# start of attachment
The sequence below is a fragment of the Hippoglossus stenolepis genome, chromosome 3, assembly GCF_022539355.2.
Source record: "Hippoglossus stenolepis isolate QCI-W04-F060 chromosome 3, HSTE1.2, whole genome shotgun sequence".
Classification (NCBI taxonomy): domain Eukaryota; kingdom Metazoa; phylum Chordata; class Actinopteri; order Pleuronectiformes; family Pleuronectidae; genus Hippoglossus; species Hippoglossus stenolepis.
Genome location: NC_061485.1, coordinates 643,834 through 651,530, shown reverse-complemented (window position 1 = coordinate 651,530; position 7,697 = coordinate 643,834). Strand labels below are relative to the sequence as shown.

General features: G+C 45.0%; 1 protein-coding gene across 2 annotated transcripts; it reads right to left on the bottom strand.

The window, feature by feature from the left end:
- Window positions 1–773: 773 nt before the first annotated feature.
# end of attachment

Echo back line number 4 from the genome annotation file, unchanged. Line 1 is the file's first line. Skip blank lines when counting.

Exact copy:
Genome location: NC_061485.1, coordinates 643,834 through 651,530, shown reverse-complemented (window position 1 = coordinate 651,530; position 7,697 = coordinate 643,834). Strand labels below are relative to the sequence as shown.